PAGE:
- 18. Liew M, Pryor R, Palais R, Meadows C, Erali M, et al. (2004) Genotyping of single-nucleotide polymorphisms by high-resolution melting of small amplicons. Clin Chem 50: 1156–1164.
- 19. Zhou L, Vandersteen J, Wang L, Fuller T, Taylor M, et al. (2004) High-resolution DNA melting curve analysis to establish HLA genotypic identity. Tissue Antigens 64: 156–164.
- 20. Radvansky J, Resko P, Surovy M, Minarik G, Ficek A, et al. (2010) High-resolution melting analysis for genotyping of the myotonic dystrophy type1 associated Alu insertion/deletion polymorphism. Anal Biochem 398: 126–128.
- 21. Saitsu H, Kato M, Okada I, Orii KE, Higuchi T, et al. (2010) STXBP1 mutations in early infantile epileptic encephalopathy with suppression-burst pattern. Epilepsia 51: 2397–23405.
- 22. Talmi-Frank D, Nasereddin A, Schnur LF, Schonian G, Toz SO, et al. (2010) Detection and identification of Old World Leishmania by high resolution melt analysis. PLoS Negl Trop Dis 4(1): e581.
- 23. Pangasa A, Jex AR, Campbell BE, Bott NJ, Whipp M, et al. (2009) High resolution melting-curve (HRM) analysis for the diagnosis of cryptosporidiosis in humans. Mol Cell Probes 23: 10–15.
- 24. Andriantsoanirina V, Lascombes V, Ratsimbasoa A, Bouchier C, Hoffman J, et al. (2009) Rapid detection of point mutations in Plasmodium falciparum genes associated with antimalarial drugs resistance by using high resolution melting analysis. J Microbiol Meth 78: 165–170.
- 25. Hussein EM, Al-Mohammed HI, Hussein AM (2009) Genetic diversity of Dientamoeba fragilis isolates of irritable bowel syndrome patients by high-resolution melting-curve (HRM) analysis. Parasitol Res 105: 1053–1060.
- 26. Robinson BS, Monis PT, Dobson PJ (2006) Rapid, sensitive and discriminating identification of Naegleria spp. by real-time PCR and melting-curve analysis. Appl Environ Microbiol 72: 5857–5863.
- 27. Bienz M, Siles-Lucas M, Muller N (2001) Use of novel DNA melting profile assay for the identification of PCR-amplified genomic sequences encoding for variant specific surface proteins from the clonal GS/M-83-H7 line of Giardia lamblia. Parasitol Res 87: 1011–1015.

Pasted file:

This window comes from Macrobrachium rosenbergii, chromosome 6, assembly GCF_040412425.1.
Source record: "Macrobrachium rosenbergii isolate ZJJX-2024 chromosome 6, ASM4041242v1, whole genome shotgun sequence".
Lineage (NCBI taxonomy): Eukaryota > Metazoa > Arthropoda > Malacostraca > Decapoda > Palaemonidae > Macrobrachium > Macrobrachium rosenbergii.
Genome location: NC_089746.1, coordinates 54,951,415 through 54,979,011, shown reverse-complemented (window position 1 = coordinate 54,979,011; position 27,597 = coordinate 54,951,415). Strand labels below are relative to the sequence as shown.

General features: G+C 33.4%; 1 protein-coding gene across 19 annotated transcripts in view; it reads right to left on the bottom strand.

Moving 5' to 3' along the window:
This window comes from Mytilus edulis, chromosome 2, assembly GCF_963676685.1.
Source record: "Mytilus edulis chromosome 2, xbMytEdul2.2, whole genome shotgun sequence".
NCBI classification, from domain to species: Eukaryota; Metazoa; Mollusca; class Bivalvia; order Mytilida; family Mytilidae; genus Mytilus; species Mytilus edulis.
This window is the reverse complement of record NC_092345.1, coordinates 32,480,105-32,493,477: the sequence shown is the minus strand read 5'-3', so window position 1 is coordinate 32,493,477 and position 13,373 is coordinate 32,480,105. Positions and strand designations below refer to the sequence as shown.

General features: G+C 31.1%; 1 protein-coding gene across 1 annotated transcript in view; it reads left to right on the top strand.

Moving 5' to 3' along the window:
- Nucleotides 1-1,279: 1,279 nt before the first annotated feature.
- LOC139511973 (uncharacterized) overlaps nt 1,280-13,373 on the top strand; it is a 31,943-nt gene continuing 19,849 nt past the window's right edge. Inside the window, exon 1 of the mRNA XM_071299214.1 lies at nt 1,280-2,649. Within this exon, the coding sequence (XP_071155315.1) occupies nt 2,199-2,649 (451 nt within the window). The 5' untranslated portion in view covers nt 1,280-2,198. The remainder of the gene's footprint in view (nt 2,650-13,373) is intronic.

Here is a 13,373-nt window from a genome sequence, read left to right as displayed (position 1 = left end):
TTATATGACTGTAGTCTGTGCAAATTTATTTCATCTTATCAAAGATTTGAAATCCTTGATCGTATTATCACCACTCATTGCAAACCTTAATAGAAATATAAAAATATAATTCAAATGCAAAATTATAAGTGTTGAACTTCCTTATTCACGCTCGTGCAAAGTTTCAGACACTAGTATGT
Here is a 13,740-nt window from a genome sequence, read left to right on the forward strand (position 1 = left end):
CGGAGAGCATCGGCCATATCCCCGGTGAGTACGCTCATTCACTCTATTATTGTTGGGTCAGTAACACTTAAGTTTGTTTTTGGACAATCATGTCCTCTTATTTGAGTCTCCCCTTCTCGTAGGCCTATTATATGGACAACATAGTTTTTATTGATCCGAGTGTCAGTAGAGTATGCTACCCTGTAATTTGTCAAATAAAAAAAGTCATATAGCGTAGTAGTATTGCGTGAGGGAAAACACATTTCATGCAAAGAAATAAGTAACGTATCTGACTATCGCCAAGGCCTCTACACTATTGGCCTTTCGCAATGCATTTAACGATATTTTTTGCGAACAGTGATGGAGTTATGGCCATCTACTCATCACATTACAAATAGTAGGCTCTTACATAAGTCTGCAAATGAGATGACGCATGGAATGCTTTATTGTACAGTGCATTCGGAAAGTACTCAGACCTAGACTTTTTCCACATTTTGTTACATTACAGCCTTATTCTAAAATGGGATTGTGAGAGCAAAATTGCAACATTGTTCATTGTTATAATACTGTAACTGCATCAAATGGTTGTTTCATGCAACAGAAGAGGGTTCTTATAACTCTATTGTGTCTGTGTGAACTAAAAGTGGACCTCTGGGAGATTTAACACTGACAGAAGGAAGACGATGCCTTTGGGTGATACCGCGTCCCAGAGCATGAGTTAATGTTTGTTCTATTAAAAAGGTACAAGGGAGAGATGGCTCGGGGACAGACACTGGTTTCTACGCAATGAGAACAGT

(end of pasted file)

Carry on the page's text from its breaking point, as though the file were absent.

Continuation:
- 28. Areekit S, Kanjanavas P, Pakpitchareon A, Khawsak P, Khuchareontaworn S, et al. (2009) High resolution melting real-time PCR for rapid discrimination between Brugia malayi and Brugia pahangi. J Med Assoc Thai 92: S24–28.
- 29. Radvansky J, Bazsalovicsova E, Kralova-Hromadova I, Minarik G, Kadasi L (2011) Development of high-resolution melting (HRM) analysis for population studies of Fascioloides magna (Trematoda: Fasciolidae), the giant liver fluke of ruminants. Parasitol Res 108: 201–209.
- 30. Hall TA (1999) BioEdit: a user friendly biological sequence alignment editor and analysis program for Windows 95/98/NT. Series 41: 95–98.
- 31. Teh CSJ, Chua KH, Thong KL (2010) Simultaneous differential detection of human pathogenic and non-pathogenic Vibrio species using a multiplex PCR based on gyrB and pntA genes. J Appl Microbiol 108: 1940–1945.
- 32. Thong KL, Lai MY, Teh CSJ, Chua KH (2011) Simultaneous detection of Methicillin-resistant Staphylococcus aureus, Acinetobacter baumanii, Escherichia coli, Klebsiella pneumoniae and Pseudomonas aeruginosa by multiplex PCR. Trop Biomed 28: 21–31.
- 33. Ng ZX, Kuppusamy UR, Tajunisah I, Fong KCS, Koay ACA, et al. (2012) 2245G/A polymorphism of the receptor for advanced glycation end-products (RAGE) gene is associated with diabetic retinopathy in the Malaysian population. BJ Ophthalmol 96: 289–292.
- 34. Ngui R, Lee SC, Tan TK, Muhammad Aidil R, Lim YAL (2012) Molecular identification of human hookworm infections in economic disadvantaged communities of Peninsular Malaysia. Am J Trop Med Hyg 86: 837–842.
- 35. Reed GH, Wittwer CT (2004) Sensitivity and specificity of single nucleotide polymorphism scanning by high-resolution melting analysis. Clin Chem 50: 1748–1754.
- 36. Montgomery J, Wittwer CT, Palais R, Zhou L (2007) Simultaneous mutation scanning and genotyping by high-resolution DNA melting analysis. Nat Protoc 2: 59–66.
- 37. Monis PT, Giglio S, Saint PC (2005) Comparison of SYTO9 and SYBR Green I for real time polymerase chain reaction and investigation of the effect of dye concentration on amplification and DNA melting curve analysis. Anal Biochem 340: 24–34.
- 38. Rasmussen JP, Saint CP, Monis PT (2007) Use of DNA melting simulation software for in silico diagnostic assay design: targeting regions with complex melting curves and confirmation by real-time PCR using intercalating dyes. BMC Bioinformatics 8: 107.
- 39. de Gruijter JM, van Lieshout L, Gasser RB, Verweij JJ, Brienen EA, et al. (2005) Polymerase chain reaction-based differential diagnosis of Ancylostoma duodenale and Necator americanus infections in human in northern Ghana. Trop Med Int Health 10: 574–580.
- 40. Stanley KK, Szewczuk E (2005) Multiplexed tandem PCR: gene profiling from small amounts of RNA using SYBR Green detection. Nucleic Acids Res 33: e180.
- 41. Poulson MD, Wittwer CT (2007) Closed-tube genotyping of apolipoprotein E by isolated-probe PCR with multiple unlabeled probes and high-resolution DNA melting analysis. Biotechniques 43: 87–91.